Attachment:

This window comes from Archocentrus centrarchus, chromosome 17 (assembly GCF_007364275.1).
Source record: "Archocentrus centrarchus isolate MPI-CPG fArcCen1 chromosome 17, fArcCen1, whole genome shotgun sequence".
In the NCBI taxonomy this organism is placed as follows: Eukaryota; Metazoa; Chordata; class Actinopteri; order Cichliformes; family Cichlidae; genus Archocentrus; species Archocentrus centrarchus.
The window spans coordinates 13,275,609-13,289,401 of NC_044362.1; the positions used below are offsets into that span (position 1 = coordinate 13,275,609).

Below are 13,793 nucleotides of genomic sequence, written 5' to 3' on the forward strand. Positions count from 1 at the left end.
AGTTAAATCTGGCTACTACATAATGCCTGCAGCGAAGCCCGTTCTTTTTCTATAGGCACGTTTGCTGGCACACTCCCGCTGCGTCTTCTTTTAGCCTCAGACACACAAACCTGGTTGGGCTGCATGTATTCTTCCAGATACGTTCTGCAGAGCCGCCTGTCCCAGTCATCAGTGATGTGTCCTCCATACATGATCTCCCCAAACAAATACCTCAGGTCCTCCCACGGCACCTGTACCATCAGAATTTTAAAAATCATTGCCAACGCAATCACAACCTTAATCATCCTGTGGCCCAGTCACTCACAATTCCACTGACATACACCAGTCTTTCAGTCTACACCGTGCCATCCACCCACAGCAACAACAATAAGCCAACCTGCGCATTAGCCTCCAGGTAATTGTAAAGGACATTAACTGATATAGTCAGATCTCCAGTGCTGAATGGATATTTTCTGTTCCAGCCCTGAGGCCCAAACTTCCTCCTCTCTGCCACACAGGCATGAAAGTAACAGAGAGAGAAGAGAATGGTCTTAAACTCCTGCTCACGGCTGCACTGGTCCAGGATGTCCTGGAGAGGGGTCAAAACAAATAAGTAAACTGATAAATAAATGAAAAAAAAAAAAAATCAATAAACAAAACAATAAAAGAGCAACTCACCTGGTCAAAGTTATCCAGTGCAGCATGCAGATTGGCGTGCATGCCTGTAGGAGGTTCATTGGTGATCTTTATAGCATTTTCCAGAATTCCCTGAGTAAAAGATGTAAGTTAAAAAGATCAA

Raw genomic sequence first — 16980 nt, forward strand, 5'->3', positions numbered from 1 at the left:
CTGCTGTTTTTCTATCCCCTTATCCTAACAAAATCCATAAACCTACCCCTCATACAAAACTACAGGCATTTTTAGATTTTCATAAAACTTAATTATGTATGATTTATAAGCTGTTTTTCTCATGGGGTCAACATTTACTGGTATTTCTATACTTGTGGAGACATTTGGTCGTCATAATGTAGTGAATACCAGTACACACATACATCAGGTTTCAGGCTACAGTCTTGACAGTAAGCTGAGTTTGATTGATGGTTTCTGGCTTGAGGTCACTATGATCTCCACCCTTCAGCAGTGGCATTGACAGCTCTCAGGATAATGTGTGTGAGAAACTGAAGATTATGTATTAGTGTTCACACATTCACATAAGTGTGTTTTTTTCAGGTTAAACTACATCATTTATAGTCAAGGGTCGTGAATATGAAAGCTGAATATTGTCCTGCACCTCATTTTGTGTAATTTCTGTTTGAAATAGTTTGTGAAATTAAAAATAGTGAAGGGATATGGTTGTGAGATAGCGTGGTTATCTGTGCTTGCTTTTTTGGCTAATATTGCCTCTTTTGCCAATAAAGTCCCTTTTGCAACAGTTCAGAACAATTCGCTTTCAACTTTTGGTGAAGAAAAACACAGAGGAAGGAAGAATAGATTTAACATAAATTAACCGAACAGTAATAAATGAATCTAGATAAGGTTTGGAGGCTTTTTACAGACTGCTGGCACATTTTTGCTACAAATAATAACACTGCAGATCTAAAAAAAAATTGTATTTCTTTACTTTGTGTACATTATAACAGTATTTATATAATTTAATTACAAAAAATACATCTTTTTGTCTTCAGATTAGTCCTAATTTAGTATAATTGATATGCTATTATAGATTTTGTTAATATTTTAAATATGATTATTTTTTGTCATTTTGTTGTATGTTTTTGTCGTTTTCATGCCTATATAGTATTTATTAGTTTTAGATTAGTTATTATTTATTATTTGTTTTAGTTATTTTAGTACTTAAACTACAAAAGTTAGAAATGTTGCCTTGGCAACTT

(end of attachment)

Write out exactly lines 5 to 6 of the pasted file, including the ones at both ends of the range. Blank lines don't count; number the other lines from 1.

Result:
Below are 13,793 nucleotides of genomic sequence, written 5' to 3' on the forward strand. Positions count from 1 at the left end.
AGTTAAATCTGGCTACTACATAATGCCTGCAGCGAAGCCCGTTCTTTTTCTATAGGCACGTTTGCTGGCACACTCCCGCTGCGTCTTCTTTTAGCCTCAGACACACAAACCTGGTTGGGCTGCATGTATTCTTCCAGATACGTTCTGCAGAGCCGCCTGTCCCAGTCATCAGTGATGTGTCCTCCATACATGATCTCCCCAAACAAATACCTCAGGTCCTCCCACGGCACCTGTACCATCAGAATTTTAAAAATCATTGCCAACGCAATCACAACCTTAATCATCCTGTGGCCCAGTCACTCACAATTCCACTGACATACACCAGTCTTTCAGTCTACACCGTGCCATCCACCCACAGCAACAACAATAAGCCAACCTGCGCATTAGCCTCCAGGTAATTGTAAAGGACATTAACTGATATAGTCAGATCTCCAGTGCTGAATGGATATTTTCTGTTCCAGCCCTGAGGCCCAAACTTCCTCCTCTCTGCCACACAGGCATGAAAGTAACAGAGAGAGAAGAGAATGGTCTTAAACTCCTGCTCACGGCTGCACTGGTCCAGGATGTCCTGGAGAGGGGTCAAAACAAATAAGTAAACTGATAAATAAATGAAAAAAAAAAAAAATCAATAAACAAAACAATAAAAGAGCAACTCACCTGGTCAAAGTTATCCAGTGCAGCATGCAGATTGGCGTGCATGCCTGTAGGAGGTTCATTGGTGATCTTTATAGCATTTTCCAGAATTCCCTGAGTAAAAGATGTAAGTTAAAAAGATCAA